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Author Topic: do crop sensors really add reach?  (Read 19973 times)

jrista

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Re: do crop sensors really add reach?
« Reply #105 on: October 21, 2012, 08:20:53 PM »


LOL. Good one. :)

Humor aside, resolution is resolution. It is a rather simple spatial construct. Assuming you did not take care to address the *needs* of the 7D, sure, it is highly unlikely you'll realize the full 2.21x resolution benefit the 7D has to offer. However, that does not change the fact that the 7D DOES offer that benefit, and when you use a good lens, with solid 4-stop IS, and/or a stable tripod, the chances of realizing a close approach to that 2.21x resolution benefit are very good. If we take the moon as an example, I always set up my tripod as low as it will go, with legs out wide for maximum stability, on windless nights whenever possible, and I use a wireless shutter release with mirror lockup to actually take the photo. Assuming I photograph the moon high in the sky on dry nights when it is center of the lens, I believe I can easily realize around 2x of that 2.21x reach benefit.

If you don't think you can, or don't care to, properly utilize the tools in hand, you should probably be using different tools. It is definitely easier to get "sharp" photos with a FF sensor that has larger pixels. That just follows the line of reasoning regarding pixel size, the diffraction limit of the sensor, and the effects of camera shake.

What you just described is a better description of landscape photography than wildlife photography. Really it is, it is moonscape photography. Actually the only time I did use the 7D after I bought the 1D IV was for taking pictures of the moon.

Remember we are talking wildlife photography. If you are setting up posed pictures on posed roosts at your back yard bird feeder you can incorporate some of what you say. Probably you will not be using mirror up or a wireless release but you might. But there are other levels of wildlife photography. Wildlife photography photographs wild things, they do not always cooperate in such a clinical manner. There are times a person might be shooting off a tripod, times when they might be shooting hand held at BIF or shooting in low light situations. Now, were any of those methods "not properly utilizing the tool in hand"?  The resolution benefit decreases in real life situations, and the other benefits that the 7D offer the wildlife photographers are far greater than this one. But, how does one really quantify how much better, I just think if we base our opinions on the actual numbers we know (1.6x or 2.21x) we deceive ourselves.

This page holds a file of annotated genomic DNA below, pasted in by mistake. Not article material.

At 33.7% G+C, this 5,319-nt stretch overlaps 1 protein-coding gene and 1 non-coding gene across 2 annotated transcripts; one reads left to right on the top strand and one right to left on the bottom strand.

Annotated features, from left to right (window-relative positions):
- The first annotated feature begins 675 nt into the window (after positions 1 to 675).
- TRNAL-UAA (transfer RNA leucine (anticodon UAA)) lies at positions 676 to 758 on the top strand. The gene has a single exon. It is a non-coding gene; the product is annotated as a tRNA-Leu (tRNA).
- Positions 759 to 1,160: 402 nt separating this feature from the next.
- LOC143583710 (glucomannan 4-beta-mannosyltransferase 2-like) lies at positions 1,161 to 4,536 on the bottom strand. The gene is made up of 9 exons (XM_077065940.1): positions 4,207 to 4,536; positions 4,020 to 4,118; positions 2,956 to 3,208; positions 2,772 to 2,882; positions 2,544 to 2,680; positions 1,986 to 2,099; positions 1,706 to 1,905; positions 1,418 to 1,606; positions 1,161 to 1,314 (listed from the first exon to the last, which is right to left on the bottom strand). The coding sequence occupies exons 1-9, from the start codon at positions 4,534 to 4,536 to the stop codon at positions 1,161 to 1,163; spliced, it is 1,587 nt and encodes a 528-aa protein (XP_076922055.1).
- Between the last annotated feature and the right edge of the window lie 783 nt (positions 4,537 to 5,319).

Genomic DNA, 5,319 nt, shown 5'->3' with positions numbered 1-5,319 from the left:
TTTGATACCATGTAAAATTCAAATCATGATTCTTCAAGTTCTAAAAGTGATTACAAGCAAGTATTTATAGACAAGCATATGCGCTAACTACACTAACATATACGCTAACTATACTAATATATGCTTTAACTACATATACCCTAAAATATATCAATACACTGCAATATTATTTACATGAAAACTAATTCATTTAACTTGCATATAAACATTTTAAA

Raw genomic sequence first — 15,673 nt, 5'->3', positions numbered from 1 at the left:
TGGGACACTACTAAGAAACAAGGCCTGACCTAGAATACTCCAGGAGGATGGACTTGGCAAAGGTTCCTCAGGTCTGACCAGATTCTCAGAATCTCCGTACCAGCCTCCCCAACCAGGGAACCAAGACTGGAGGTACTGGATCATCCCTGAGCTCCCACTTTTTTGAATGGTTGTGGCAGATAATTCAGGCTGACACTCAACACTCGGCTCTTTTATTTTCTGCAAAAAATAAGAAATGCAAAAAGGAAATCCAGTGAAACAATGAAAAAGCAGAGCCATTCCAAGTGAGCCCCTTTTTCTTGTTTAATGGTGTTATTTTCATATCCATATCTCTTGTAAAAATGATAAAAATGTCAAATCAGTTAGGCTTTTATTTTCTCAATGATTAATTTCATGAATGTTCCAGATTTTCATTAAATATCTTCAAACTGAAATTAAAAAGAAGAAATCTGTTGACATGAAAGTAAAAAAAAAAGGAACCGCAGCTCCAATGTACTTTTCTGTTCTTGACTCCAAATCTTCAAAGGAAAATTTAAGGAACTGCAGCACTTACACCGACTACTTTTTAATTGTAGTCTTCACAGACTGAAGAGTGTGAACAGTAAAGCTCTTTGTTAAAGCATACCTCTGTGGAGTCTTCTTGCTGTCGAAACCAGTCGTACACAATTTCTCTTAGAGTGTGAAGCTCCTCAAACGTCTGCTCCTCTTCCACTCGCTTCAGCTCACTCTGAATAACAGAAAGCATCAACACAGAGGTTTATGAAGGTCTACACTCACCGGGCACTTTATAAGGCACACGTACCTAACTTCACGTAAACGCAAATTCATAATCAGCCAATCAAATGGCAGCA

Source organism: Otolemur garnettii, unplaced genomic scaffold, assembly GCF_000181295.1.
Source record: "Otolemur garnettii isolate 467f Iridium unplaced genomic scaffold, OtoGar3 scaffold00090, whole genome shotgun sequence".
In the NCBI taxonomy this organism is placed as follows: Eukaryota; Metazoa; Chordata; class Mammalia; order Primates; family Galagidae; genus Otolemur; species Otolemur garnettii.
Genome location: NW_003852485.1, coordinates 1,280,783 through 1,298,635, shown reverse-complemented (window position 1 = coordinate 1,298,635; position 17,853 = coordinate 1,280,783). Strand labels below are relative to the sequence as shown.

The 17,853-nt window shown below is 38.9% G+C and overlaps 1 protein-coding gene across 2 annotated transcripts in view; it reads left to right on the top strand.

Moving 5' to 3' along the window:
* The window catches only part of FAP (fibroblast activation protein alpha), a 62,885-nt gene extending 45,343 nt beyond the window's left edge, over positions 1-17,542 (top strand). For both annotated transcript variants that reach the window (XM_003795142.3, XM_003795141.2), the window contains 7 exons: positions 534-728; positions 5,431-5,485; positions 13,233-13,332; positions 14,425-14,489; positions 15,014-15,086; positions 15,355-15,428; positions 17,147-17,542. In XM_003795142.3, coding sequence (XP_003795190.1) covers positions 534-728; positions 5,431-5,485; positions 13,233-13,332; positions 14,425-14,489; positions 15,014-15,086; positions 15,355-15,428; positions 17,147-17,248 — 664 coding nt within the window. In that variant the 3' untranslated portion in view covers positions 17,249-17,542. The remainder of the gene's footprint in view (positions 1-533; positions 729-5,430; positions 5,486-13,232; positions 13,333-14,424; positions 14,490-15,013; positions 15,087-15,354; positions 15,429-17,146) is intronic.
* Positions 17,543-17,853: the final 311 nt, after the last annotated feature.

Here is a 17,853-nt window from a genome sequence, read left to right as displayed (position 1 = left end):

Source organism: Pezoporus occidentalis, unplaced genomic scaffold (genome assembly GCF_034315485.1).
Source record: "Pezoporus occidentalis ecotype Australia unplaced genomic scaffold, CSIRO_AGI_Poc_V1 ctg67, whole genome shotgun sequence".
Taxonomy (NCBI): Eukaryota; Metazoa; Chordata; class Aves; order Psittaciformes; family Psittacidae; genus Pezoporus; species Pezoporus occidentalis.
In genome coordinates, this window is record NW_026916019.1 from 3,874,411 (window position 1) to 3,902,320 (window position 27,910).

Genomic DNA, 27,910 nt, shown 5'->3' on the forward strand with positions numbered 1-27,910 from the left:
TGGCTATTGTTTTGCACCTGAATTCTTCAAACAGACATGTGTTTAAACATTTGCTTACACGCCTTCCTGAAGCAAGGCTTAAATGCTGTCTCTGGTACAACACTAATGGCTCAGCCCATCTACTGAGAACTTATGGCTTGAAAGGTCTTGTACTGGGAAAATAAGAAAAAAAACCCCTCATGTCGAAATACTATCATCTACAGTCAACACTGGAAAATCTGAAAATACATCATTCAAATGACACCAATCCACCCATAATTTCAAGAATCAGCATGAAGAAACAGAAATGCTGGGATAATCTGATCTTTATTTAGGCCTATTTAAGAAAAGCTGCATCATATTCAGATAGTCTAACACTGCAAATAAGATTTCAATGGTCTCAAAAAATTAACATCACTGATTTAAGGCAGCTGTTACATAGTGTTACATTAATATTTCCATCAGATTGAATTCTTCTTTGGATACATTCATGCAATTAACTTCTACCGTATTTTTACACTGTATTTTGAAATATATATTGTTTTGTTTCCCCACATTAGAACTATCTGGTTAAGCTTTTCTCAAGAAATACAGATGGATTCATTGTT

I was thinking about this as well, if the 5D III AF system is as accurate as the 1D series bodies it would be a far better choice. The 7D and 5D II AF systems are not as accurate and precise as the 1D x or IV. You can have all the sensor resolution you want, if the AF system is more accurate it will give you better resolution because it is more precise in its focus.  I haven't had the opportunity to try the 5D III yet, it would be fun to compare.

Well, it depends on how you conduct your photography. As a bird and wildlife photographer myself, I use a tripod frequently. The only times when I'm not using a tripod, or a ground pod, or a bean bag in my car, is when I'm tracking something that is moving pretty quickly, like a bird in flight, or an elk chasing down a rival. I just went out yesterday, and photographed some migrating Long-Billed Dowitchers. I spent most of the time laying down in wet, silty sand, with my camera resting on my outstretched arm (and the camera battery grip resting on the ground behind my arm:



The image above is slightly softer than the one below, thanks to the fact that it was taken with a lens, the 100-400 L IS, that doesn't match the capabilities of the 7D. I did much the same thing as with the photo a number of weeks back, photographing some Sandpipers: